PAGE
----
In our latest episode of ConLaw Obama is to Civil Liberties what MBA Bush was to the Economy, we’ve been learning the past few days that Eric “Midnight Pardons” Holder is invoking a “public safety exception” to Miranda rights that allows agents to question suspected terrorists for a few hours before letting on that they don’t have to talk. (They’re talking afterwards anyway, but we’ll let Liz Cheney lie about that one.)
We’ll get to the details in a moment, but the exception is based on a 1984 Supreme Court ruling that Holder has been artfully interpreting. Under the ruling, if there’s an immediate danger to address, you can wait a moment before pulling out the Miranda card. Holder waited more than a few moments in the cases of the Underwear Bomber and the Times Square Nickname Pending, and now he wants to formalize his improvisation:
The public safety exception was really based on a robbery that occurred back in the ’80s and something to do with a supermarket. We’re now dealing with international terrorists, and I think that we have to think about perhaps modifying the rules that interrogators have and somehow coming up with something that is flexible and is more consistent with the threat that we now face.
Because, as they say, two failed bombings changed everything.
Of course, we understand what Holder’s getting at. Both Miranda and its exception were based on everyday cop-show crimes. Here we’re facing potential networks of violent crime, something we’ve never seen before. Unless you count the Mafia. Or gangs. Or the Weathermen.
But since we’re stuck with the issue this week, let’s ground ourselves before the abstractions start hitting the fan.
The subject of the Miranda decision was coerced confessions. And not just the highly entertaining Jack Bauer method of shooting thighs. Confessions stemming from the textbook method of locking someone in a room until he squealed were equally suspect. Earl Warren took the Fifth Amendment very seriously: your Constitutional right not to incriminate yourself required good-faith protection.
But Warren didn’t pull the cop-show catechism out of his arse: He copped it from the FBI — Hoover’s FBI, mind you — where it had been standard procedure for years. In popular terms, Efrem Zimbalist, Jr., knew the lines long before Jack Webb did.
As history would mischievously have it, it was William Rehnquist who presided over New York v. Quarles, the 1984 decision that carves out the “public safety” exception which Holder is driving a truck through. And while Rehnquist all but sneers at the “doctrinal” Miranda rules — he refers to the Fifth Amendment as a “privilege” — he’s careful not to undermine them.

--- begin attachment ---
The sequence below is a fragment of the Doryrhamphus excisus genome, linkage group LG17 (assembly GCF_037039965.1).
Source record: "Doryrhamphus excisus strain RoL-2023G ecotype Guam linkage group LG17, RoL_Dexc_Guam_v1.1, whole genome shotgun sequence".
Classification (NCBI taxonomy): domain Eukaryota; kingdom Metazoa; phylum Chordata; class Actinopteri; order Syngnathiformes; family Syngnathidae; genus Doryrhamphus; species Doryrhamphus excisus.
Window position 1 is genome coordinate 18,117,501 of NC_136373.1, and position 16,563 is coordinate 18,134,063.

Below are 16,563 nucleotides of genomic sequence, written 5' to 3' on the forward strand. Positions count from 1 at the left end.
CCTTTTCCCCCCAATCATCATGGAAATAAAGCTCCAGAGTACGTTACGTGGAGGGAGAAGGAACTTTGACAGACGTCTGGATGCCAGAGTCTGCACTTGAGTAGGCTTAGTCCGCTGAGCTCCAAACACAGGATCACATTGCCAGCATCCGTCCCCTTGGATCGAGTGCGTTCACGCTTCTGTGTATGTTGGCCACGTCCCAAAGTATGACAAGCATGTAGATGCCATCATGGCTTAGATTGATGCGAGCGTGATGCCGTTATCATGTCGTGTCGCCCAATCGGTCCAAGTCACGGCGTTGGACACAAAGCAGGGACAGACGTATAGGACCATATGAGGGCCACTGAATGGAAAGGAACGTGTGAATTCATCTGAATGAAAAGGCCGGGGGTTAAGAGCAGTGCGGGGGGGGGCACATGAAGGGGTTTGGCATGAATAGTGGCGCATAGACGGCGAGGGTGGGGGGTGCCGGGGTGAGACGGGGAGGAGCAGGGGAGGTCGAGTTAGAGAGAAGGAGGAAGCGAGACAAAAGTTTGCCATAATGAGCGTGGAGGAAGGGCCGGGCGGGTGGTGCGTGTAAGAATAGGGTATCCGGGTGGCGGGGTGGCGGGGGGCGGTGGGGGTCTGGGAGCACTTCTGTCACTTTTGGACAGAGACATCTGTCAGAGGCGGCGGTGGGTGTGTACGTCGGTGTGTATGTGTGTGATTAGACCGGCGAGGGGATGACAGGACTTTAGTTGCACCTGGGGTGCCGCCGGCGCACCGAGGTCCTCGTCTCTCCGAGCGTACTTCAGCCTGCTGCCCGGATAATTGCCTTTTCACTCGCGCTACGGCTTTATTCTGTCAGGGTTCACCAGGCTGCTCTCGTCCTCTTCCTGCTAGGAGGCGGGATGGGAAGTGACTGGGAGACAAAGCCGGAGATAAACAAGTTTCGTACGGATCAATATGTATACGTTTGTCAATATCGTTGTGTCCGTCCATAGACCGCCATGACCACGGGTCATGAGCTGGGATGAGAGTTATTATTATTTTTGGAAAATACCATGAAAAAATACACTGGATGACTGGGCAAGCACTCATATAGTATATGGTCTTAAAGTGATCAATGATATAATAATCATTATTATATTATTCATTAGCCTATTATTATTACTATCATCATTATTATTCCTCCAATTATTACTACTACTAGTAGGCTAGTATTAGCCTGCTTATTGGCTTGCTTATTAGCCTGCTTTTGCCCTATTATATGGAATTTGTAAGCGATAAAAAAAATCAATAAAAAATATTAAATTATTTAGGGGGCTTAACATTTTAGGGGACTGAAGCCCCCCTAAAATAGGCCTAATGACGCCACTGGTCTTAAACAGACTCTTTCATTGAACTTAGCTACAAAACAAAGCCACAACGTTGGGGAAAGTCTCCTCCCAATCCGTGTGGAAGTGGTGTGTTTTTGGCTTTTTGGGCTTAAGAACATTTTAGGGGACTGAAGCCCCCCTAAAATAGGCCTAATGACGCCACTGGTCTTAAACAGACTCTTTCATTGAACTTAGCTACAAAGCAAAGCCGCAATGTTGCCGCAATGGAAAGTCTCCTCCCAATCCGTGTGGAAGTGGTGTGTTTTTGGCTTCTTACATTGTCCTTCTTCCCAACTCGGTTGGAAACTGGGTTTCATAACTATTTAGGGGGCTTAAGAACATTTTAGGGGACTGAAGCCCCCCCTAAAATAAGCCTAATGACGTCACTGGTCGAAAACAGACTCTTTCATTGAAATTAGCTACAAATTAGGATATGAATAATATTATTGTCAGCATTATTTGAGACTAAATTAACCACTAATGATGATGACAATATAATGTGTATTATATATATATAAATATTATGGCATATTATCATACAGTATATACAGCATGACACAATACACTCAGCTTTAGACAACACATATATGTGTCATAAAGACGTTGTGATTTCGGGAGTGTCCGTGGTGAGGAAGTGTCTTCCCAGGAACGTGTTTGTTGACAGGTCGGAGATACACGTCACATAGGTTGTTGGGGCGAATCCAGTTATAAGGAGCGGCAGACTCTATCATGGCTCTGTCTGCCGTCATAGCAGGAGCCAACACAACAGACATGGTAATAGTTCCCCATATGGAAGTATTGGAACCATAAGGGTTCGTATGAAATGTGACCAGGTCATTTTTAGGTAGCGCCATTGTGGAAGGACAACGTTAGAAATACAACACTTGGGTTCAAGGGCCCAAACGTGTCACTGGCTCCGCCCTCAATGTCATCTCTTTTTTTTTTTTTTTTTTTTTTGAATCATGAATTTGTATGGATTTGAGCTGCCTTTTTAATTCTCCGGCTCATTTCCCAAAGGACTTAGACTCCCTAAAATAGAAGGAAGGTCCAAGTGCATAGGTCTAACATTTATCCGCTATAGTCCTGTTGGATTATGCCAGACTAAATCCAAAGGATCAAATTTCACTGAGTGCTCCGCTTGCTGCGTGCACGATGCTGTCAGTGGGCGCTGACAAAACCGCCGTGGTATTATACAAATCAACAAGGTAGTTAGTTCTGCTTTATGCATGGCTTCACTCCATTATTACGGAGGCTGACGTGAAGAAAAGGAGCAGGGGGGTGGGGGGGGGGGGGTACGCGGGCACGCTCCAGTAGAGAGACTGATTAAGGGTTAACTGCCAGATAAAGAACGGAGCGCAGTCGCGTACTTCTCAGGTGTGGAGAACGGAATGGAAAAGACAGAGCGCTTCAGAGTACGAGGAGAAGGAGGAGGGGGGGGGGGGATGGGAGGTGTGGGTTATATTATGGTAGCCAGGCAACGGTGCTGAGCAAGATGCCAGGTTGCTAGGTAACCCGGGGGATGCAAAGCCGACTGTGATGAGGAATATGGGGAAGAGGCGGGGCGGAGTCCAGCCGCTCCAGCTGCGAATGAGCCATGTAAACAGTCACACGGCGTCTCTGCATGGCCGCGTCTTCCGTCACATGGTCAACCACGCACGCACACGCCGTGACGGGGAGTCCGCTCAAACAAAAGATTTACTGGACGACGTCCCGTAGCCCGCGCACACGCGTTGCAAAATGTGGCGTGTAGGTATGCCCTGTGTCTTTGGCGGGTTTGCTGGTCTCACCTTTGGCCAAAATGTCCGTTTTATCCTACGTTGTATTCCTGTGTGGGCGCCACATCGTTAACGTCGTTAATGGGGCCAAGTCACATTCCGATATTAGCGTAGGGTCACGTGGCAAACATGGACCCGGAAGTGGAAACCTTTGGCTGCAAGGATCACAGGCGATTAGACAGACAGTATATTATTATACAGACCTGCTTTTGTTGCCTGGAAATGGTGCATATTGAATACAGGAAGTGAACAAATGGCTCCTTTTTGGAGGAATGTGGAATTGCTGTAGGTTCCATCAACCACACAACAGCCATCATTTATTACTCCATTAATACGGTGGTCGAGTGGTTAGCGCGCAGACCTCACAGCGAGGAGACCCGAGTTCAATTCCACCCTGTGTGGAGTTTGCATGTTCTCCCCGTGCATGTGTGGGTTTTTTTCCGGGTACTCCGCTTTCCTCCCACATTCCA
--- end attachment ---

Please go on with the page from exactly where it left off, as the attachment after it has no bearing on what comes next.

Rehnquist’s “narrow exception” is just that. After NYC cops had cuffed a suspect at a crime scene, they noticed that his holster was empty. Where’s the gun? they asked. Over there, he said. The cops found the gun, read the dude his rights, and then asked him whether he owned it. Rehnquist was cool with the sequence, and we see no reason to disagree. We’re a long way from the cases that disturbed Warren:
We conclude that the need for answers to questions in a situation posing a threat to the public safety outweighs the need for the prophylactic rule protecting the Fifth Amendment’s privilege against self-incrimination. We decline to place officers such as Officer Kraft in the untenable position of having to consider, often in a matter of seconds, whether it best serves society for them to ask the necessary questions without the Miranda warnings and render whatever probative evidence they uncover inadmissible, or for them to give the warnings in order to preserve the admissibility of evidence they might uncover but possibly damage or destroy their ability to obtain that evidence and neutralize the volatile situation confronting them.
(Note to Teabaggers: You won’t find better statist language than that. We may agree with Rehnquist’s decision, but his framing sucks.)
Just to underline the point, Rehnquist repeats it:
The exception will not be difficult for police officers to apply, because, in each case, it will be circumscribed by the exigency which justifies it. We think police officers can and will distinguish almost instinctively between questions necessary to secure their own safety or the safety of the public and questions designed solely to elicit testimonial evidence from a suspect.
The facts of this case clearly demonstrate that distinction and an officer’s ability to recognize it.
To be anachronistic about it, Rehnquist was addressing a real ticking time bomb: Not the apocalyptic fantasies of soon-expiring television programs, but the practical challenges of everyday street crime. He may have mocked and misunderstood Warren’s concerns (as well as the Constitution itself), but he let Warren’s principle stand.
The point of the Bill of
Privileges Rights in general, and the Fifth Amendment in particular, is to protect the individual from the state — a state that, in our nation’s history and especially recently, has been all too willing to trample those rights in the name of (but not the exercise of) public safety. As this week’s debate heats up, bear in mind that we can’t always trust the good faith of players in the Executive Branch. And for some folks, that includes the current team.
Miranda v. Arizona [Cornell]
New York v. Quarles [Justia]